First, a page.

Exxon Mobil to build new plastic waste recycling facility in Baytown – The Dallas Morning News

Exxon Mobil is set to build its first large-scale plastic waste advanced recycling facility in Baytown with initial capacity to recycle 30,000 metric tons per year, the company announced Monday.

The Irving-based oil and gas giant said the facility is the first step in its plans to build around 500,000 metric tons of recycling capacity globally over the next five years. The facility in Baytown, located about 26 miles east of Houston, is expected to begin operations by the end of next year.

Exxon didn’t indicate how much the new recycling plant will cost.

A smaller, temporary facility is already working in Baytown, producing materials that can be used to make plastic and other products, Exxon said. The trial has recycled more than 1,000 metric tons of waste to date, equivalent to 200 million grocery bags.

“We’ve proven our proprietary advanced recycling technology in Baytown, and we’re scaling up operations to supply certified circular polymers by year-end,” said Exxon Mobil Chemical Co. president Karen McKee. “Availability of reliable advanced recycling capacity will play an important role in helping address plastic waste in the environment, and we are evaluating wide-scale deployment in other locations around the world.”

Global demand for consumer plastics is growing, pushing many in the plastics industry to consider the need for a circular plastics economy. By 2050, global waste plastics will increase by between 170 million and 190 million metric tons to more than 425 million metric tons, according to an analysis by research firm IHS Markit.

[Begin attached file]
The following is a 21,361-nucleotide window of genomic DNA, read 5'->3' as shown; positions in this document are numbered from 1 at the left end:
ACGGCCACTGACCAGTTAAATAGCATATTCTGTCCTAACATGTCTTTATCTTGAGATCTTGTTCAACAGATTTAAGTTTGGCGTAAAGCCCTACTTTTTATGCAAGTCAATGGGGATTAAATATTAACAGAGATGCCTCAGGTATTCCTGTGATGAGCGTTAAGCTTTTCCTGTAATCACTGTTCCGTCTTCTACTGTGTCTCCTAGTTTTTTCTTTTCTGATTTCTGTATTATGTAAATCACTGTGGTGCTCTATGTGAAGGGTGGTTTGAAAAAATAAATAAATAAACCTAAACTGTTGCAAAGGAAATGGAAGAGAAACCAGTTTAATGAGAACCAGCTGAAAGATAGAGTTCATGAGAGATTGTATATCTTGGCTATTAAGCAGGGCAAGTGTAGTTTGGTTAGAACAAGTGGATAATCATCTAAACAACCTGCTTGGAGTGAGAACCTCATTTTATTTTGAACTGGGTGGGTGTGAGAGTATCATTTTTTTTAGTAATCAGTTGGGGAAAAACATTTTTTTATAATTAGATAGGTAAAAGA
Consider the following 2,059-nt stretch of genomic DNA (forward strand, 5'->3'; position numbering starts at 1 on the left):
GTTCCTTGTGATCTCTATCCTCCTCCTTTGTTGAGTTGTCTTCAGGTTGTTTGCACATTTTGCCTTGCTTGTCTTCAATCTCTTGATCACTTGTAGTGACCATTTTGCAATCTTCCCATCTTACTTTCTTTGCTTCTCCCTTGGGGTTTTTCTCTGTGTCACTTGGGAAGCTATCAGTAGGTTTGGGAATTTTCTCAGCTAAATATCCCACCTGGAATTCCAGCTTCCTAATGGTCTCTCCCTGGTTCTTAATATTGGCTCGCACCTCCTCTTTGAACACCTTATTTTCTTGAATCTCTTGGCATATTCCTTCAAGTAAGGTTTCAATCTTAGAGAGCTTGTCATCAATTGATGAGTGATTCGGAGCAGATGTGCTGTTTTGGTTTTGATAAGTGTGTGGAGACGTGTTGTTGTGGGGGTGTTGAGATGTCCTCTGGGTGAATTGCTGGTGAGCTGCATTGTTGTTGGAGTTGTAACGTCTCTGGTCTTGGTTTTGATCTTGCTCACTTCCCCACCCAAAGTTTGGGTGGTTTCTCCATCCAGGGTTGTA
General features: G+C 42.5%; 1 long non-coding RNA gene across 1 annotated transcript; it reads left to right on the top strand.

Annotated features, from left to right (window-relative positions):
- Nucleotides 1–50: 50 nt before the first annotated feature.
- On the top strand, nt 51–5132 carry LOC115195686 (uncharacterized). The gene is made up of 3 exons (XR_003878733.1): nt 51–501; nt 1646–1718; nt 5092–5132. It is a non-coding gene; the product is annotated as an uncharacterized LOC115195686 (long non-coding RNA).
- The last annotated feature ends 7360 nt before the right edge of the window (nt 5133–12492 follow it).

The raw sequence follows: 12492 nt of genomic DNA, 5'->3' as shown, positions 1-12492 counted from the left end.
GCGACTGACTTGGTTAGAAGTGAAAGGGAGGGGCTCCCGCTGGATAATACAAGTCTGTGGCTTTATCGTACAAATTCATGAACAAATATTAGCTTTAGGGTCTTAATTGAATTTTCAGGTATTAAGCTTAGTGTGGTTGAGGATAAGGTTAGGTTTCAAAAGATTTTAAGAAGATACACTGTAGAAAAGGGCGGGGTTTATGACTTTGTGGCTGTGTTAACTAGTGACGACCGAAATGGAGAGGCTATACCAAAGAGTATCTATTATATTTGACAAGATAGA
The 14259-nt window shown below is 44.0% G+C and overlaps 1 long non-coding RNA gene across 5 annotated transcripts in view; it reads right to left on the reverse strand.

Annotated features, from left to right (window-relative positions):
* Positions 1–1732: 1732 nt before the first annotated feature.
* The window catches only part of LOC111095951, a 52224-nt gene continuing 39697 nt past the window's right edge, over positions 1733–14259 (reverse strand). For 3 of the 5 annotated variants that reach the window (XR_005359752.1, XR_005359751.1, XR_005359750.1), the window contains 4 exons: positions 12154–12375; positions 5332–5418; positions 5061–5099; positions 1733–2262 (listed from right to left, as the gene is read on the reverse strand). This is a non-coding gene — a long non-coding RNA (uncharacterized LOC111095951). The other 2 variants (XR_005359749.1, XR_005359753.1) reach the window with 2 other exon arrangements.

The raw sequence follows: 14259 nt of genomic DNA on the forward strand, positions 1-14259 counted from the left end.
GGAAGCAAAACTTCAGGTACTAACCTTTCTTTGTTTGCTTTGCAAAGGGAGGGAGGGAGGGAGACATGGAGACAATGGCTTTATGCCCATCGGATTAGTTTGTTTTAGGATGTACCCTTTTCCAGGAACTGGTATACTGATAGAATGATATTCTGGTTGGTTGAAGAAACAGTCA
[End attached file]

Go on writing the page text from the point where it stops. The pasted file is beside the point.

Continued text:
Waste created in the plastics industry could be limited, the report said, if the more than $300 billion of capital spending set aside for new plastics production was instead redirected to recycling processing.

“Our analysis indicates that the situation is likely to become urgent,” IHS Markit vice president Anthony Palmer said. “At the heart of the matter is that the widespread benefits associated with the use of plastics contrast sharply with the way the world manages its end-of-life disposal — the so-called ‘Plastics Dilemma.’ ”

Just 20 petrochemical companies are responsible for over half of all single-use plastic waste, according to the Plastic Waste Makers Index published by the Minderoo Foundation. Exxon is the biggest offender, contributing 5.9 million metric tons to global plastic waste.

The new Baytown facility is just one of Exxon’s plastic recycling endeavors.

The company is working with London-based Plastic Energy to build an advanced recycling plant in France that’s expected to process 25,000 metric tons of plastic waste annually. The France facility, which has the potential to expand to up to 33,000 metric tons of capacity, will become operational in 2023.

Exxon said it is also looking at recycling plant sites in the Netherlands, Canada, Singapore and the U.S. Gulf Coast.